Judy slept on, her mouth slightly open, breathing more deeply now. He remembered the feeling he’d had when he began to realize—at a parents’ meeting at the preschool and then at a neighborhood Halloween party—that she was watching him. He’d look up from a conversation and catch her eye just moving away. Staring at her now, he imagined her pupils flaring as she dreamed, like guttering candles behind the shutters of her eyelids.
After his wife and son moved out, Benjamin went on extended mental health leave from the large pharmaceutical corporation where he worked. He had recently tried to return, but there had been many lay-offs since he had gone on leave and his new manager seemed uncertain who he was. After consulting with HR, she suggested he work from home for the time being. He was connected to the office by a program that sent an IM to his co-workers informing them that he was away from his desk if his cursor hadn’t moved for ten minutes, but Benjamin had solved this problem by rigging up his son’s bobble bird to peck at the keyboard intermittently.
He heard movement and turned his head to see the twins, in their pajamas, standing at the door to the room, their cowlicks sticking up in small sheaves. They were malleable blonde boys, a year away from kindergarten. He stood quickly, holding a finger to his lips, and walked over to them. They stared up at him with runny noses. Putting his hands on their shoulders, he ushered them back down the hallway and into their room, where they sat down on one bed and he on another.
“What are you guys doing here?” he whispered. “Aren’t you supposed to be at school?”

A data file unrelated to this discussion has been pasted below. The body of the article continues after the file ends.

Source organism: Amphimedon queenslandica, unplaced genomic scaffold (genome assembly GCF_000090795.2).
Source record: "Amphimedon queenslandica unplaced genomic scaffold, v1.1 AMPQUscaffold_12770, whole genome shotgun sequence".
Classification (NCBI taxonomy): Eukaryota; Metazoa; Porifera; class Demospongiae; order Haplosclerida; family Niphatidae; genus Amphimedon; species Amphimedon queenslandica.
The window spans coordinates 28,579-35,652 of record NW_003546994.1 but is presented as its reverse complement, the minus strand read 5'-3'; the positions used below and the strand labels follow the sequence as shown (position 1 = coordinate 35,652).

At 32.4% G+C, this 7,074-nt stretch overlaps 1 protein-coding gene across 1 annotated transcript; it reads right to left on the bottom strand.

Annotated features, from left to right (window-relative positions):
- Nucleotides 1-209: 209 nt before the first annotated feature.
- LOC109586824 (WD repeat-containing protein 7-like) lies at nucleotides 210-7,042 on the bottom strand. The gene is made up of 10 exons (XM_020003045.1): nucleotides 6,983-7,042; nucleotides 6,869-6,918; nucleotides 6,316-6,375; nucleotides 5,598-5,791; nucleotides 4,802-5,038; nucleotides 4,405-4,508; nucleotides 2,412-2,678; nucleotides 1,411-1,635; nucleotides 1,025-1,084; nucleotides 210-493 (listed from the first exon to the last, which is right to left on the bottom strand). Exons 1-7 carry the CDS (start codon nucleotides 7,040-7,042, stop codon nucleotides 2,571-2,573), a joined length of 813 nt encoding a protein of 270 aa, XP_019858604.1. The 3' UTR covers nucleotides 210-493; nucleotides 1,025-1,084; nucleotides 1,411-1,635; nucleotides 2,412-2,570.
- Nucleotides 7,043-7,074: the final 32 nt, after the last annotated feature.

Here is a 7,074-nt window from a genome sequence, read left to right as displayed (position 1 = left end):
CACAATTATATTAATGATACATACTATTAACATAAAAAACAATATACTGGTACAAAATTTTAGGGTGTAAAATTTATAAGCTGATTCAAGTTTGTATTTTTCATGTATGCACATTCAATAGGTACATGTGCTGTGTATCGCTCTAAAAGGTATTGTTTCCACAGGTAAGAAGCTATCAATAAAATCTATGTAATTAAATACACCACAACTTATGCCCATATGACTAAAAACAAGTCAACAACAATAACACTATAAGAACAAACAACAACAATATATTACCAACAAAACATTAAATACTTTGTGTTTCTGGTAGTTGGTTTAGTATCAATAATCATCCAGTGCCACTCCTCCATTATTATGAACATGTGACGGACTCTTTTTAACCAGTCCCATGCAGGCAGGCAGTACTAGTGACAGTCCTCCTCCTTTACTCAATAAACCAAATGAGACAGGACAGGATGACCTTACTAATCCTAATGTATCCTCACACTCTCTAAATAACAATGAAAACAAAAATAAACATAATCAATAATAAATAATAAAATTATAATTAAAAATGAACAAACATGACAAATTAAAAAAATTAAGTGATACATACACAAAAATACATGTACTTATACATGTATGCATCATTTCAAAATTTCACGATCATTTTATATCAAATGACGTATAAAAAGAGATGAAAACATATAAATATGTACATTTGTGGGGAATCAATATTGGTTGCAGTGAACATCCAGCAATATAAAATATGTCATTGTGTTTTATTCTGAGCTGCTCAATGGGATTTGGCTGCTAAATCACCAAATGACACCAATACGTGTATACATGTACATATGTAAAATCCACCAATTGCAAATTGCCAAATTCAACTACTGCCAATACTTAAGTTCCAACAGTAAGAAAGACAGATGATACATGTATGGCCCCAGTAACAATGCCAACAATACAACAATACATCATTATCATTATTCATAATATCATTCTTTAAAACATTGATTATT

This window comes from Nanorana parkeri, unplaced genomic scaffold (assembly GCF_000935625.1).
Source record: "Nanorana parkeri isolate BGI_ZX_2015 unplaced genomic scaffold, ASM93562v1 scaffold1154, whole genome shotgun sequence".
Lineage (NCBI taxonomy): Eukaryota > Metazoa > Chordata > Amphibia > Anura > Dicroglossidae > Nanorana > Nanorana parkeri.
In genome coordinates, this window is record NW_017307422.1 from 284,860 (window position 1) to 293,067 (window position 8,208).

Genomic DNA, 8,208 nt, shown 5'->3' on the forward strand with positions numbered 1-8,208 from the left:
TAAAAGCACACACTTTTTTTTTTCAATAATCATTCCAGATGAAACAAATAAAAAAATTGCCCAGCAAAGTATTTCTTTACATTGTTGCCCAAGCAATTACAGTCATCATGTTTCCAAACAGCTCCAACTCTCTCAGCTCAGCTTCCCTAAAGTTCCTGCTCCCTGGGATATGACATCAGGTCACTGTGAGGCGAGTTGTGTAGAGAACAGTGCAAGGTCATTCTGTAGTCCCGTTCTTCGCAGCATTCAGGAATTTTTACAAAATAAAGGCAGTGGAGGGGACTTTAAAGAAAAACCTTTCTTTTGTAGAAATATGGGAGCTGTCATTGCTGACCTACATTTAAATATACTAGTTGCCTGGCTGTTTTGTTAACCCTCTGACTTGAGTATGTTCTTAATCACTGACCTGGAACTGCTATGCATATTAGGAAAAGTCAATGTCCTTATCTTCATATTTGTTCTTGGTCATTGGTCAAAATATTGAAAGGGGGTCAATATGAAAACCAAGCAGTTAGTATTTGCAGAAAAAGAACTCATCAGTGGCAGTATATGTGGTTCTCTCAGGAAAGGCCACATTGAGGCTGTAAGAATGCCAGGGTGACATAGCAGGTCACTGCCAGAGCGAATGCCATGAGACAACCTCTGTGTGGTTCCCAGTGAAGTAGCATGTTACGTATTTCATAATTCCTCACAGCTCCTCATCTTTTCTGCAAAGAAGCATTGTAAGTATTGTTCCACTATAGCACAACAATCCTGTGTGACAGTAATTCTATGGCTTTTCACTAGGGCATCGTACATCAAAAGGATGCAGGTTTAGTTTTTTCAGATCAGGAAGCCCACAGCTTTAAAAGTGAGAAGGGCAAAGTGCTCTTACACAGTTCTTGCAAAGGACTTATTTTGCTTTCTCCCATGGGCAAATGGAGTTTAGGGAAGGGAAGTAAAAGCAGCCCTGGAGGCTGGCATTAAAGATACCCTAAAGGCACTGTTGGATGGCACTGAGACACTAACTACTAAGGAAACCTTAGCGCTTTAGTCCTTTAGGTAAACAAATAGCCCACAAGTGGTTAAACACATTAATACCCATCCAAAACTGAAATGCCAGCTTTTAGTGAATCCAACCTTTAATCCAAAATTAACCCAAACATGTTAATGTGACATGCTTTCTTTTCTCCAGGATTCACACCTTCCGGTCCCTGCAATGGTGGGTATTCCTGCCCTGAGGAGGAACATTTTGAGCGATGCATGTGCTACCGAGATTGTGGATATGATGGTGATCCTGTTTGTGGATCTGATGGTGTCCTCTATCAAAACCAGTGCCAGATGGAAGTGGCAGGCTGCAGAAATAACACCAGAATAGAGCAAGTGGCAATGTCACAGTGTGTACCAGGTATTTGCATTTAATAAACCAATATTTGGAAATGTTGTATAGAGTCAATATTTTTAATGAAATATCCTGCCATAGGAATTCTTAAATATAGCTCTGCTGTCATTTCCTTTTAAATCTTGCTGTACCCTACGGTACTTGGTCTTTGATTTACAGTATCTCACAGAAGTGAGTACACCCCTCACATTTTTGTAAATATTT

“We’re sick,” The slightly smaller twin said. “Is Jared here?
 “He’s with his mom. I think maybe you guys should get back in bed and get some rest.”
“We were in bed,” the other twin said. “Why are you here?”
“I wanted to see your mom,” Benjamin said. “But she’s asleep.”
“My dad says you caused a problem in our home.”
“Not anymore,” Benjamin said.
“I think you should leave.”
Benjamin realized that the boy was on the verge of tears.
“Don’t be frightened,” he said.
“Why should I be?” the boy replied, and then began crying. Just as he did, Judy’s phone alarm began chirping. Benjamin walked to the door of the twins’ room and looked down the hall. With the same partial view into the guest room, he watched as she swung her legs over the side of the bed and pressed the palms of her hands against her face.
“Oh,” she said.
She pushed herself up and quickly picked up the quilt, folding it and replacing it at the foot of the bed. She put on the jeans that had been hanging over the back of the desk chair. She stared at herself in the mirror above the dresser, a small red-haired woman standing in her shadowy guest bedroom, then put on the cotton blouse over her t-shirt. It was a checked, short-sleeved blouse, the kind where the sleeves ended in white cuffs. She once told him that when she still lived in the city, she’d had a long-running affair with a Danish merchant marine captain, who would call her whenever he was in town and she would drop what she was doing and go and fuck him in whatever hotel he was in, no matter who her boyfriend was at the time. When she began dating the man who would become her husband, she went to the sailor and told him that they could no longer see each other, and the man pushed her down on the hotel bed and raped her.
The smaller twin joined Benjamin at the door and they watched as Judy stood in front of the mirror and undid her ponytail, twisted her hair between her fists, and then redid it, all the time staring at herself intently.
 “She’s pretty,” the twin said.
Down in the kitchen, the old clock ticked, carving out a distinct space between each second. Benjamin stepped out into the hallway and Judy saw him as she turned away from the mirror. She put her hand to her mouth and he began to feel the fabric of reality growing thin. It was difficult to describe this feeling, which was at once exquisite and very sad. It was like being the only person on a vast plain, staring up into a high blue sky that was lit from behind by a pale sun. He did his best to hang on to the sound of the clock, to his presence, to her presence, to the presence of the world. 

About the author: Joseph Cummins is the author of a novel, The Snow Train. His short fiction has appeared in The Michigan Quarterly, The Carolina Quarterly, and sleetmagazine.com

Image: (c) Mylk i am